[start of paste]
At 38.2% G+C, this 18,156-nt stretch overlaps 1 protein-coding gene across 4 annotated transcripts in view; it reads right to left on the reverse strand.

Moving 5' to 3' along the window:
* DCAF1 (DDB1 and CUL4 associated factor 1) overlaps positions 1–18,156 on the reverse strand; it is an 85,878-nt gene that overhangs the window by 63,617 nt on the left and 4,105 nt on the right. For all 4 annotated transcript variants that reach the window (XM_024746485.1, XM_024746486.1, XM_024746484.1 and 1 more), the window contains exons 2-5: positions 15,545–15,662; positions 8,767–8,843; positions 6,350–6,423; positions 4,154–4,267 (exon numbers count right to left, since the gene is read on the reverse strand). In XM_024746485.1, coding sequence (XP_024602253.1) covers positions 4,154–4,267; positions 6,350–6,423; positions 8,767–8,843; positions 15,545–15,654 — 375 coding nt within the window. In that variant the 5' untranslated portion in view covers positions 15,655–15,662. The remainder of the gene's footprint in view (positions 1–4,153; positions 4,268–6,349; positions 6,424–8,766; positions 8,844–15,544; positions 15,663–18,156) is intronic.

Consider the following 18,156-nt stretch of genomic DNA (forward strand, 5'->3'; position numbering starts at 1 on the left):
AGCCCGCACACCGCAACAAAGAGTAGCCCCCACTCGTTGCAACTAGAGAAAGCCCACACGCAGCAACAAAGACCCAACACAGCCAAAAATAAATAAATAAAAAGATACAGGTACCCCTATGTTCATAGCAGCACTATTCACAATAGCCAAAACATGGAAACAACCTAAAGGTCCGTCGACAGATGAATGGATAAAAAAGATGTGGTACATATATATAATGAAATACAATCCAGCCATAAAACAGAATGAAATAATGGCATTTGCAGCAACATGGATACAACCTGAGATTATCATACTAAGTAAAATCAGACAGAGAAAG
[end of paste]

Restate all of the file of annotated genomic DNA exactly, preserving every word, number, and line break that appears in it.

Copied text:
At 38.2% G+C, this 18,156-nt stretch overlaps 1 protein-coding gene across 4 annotated transcripts in view; it reads right to left on the reverse strand.

Moving 5' to 3' along the window:
* DCAF1 (DDB1 and CUL4 associated factor 1) overlaps positions 1–18,156 on the reverse strand; it is an 85,878-nt gene that overhangs the window by 63,617 nt on the left and 4,105 nt on the right. For all 4 annotated transcript variants that reach the window (XM_024746485.1, XM_024746486.1, XM_024746484.1 and 1 more), the window contains exons 2-5: positions 15,545–15,662; positions 8,767–8,843; positions 6,350–6,423; positions 4,154–4,267 (exon numbers count right to left, since the gene is read on the reverse strand). In XM_024746485.1, coding sequence (XP_024602253.1) covers positions 4,154–4,267; positions 6,350–6,423; positions 8,767–8,843; positions 15,545–15,654 — 375 coding nt within the window. In that variant the 5' untranslated portion in view covers positions 15,655–15,662. The remainder of the gene's footprint in view (positions 1–4,153; positions 4,268–6,349; positions 6,424–8,766; positions 8,844–15,544; positions 15,663–18,156) is intronic.

Consider the following 18,156-nt stretch of genomic DNA (forward strand, 5'->3'; position numbering starts at 1 on the left):
AGCCCGCACACCGCAACAAAGAGTAGCCCCCACTCGTTGCAACTAGAGAAAGCCCACACGCAGCAACAAAGACCCAACACAGCCAAAAATAAATAAATAAAAAGATACAGGTACCCCTATGTTCATAGCAGCACTATTCACAATAGCCAAAACATGGAAACAACCTAAAGGTCCGTCGACAGATGAATGGATAAAAAAGATGTGGTACATATATATAATGAAATACAATCCAGCCATAAAACAGAATGAAATAATGGCATTTGCAGCAACATGGATACAACCTGAGATTATCATACTAAGTAAAATCAGACAGAGAAAG